This Is Why The Shack Movie Is So Controversial

Why The Controversy?


Never in my life have I seen a Christian movie that has gotten so many opposite responses in the body of Christ.


To some, the Shack is a beautiful movie that may have some poor acting and probably went too far a couple times, but overall they felt the movie was a perfect expression of who God is.


To others…The Shack is a universalistic, hell-denying, sin-promoting, Christ-denying, Trinity-denying, Bible-denying, demonic, heretical, evil, terrible, no-good, rotten movie that was spawned in the pit of hell by the devil himself and is completely and utterly deceiving the body of Christ.




Alrighty then.


That’s probably about as opposite responses as you can get, right?


So what is causing all this controversy?


My wife and I are notorious for waiting until movies come out on Redbox before watching them, so I drove over to our local Mcdonalds which has a Redbox to pick up a copy of The Shack movie.


I want to share with you why I believe this movie is causing so much controversy among God’s people by going over some of the more controversial statements, characters, and scenes. 


Right out of the gate I started to see that this movie was becoming very theological.


No, seriously. Like VERY theological. I did not expect that.


By the time the movie was almost finished I realized that the following theological studies had been brought up directly or indirectly.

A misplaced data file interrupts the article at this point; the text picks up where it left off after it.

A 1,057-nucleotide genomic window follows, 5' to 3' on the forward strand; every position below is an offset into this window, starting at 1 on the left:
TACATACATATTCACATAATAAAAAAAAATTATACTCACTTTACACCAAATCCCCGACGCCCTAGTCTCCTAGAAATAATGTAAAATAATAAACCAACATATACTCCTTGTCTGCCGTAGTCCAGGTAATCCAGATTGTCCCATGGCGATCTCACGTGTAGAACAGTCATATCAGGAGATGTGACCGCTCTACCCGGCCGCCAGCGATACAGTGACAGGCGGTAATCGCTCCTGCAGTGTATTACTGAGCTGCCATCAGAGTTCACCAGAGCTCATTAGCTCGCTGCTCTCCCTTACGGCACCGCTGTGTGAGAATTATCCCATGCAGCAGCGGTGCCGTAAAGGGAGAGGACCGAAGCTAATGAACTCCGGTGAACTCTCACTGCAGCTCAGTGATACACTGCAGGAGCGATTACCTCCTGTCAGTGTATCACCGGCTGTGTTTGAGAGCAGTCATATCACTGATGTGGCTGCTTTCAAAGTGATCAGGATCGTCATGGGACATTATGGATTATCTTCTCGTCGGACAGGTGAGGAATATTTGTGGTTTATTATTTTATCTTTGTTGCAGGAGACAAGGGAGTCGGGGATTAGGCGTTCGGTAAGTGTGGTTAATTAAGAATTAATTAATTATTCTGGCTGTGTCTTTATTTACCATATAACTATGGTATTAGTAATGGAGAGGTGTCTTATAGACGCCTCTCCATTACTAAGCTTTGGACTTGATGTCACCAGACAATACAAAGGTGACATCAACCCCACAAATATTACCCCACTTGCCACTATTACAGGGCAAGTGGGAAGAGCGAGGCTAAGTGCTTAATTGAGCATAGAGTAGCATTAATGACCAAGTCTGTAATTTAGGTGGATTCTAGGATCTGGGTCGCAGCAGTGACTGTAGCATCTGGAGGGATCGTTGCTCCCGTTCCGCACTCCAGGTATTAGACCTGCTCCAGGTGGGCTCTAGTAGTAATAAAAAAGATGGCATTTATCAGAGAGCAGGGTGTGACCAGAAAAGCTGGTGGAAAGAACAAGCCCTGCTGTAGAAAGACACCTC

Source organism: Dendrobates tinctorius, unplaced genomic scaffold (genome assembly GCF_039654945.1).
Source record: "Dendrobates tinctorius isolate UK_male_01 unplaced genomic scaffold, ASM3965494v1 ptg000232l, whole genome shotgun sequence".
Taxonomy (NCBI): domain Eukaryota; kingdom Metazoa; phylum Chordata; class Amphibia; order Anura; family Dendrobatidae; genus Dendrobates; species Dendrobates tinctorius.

1) New Covenant Vs Old Covenant perspectives of God.

2) Hell (Eternal Conscious  Torment).

3) Penal Substitutionary Atonement (The belief that God the Father poured out His wrath on Jesus on the cross to satisfy His justice).

4) God’s wrath, punishment for sin, and judgment

5) The Trinity

6) Moments of potential Universalistic slants (The idea that everyone goes to Heaven when they die).


Well, Congratulations, The Shack. You have officially hit on all of the most controversial and divisive subjects in the body of Christ right now! Lol. Yay!


God As Papa?


Mack’s wife and her kids call God “Papa”, and talk to Him like an “Old Friend.”


Hmm. A few Scriptures come to mind.


Romans 8:15

“So you have not received a spirit that makes you fearful slaves. Instead, you received God’s Spirit when he adopted you as His own children. Now we call him, “Abba, Father.” 

Romans 5:11

So now we can rejoice in our wonderful new relationship with God because our Lord Jesus Christ has made us friends of God.

Matthew 11:19

The Son of Man, on the other hand, feasts and drinks, and you say, ‘He’s a glutton and a drunkard, and a friend of tax collectors and other sinners!’…”

Right out of the gate we see Mack’s perception of God as a loving Father was crippled through the abuse brought on by his earthly father who was a church elder. Mack was upset with Christians and upset with God.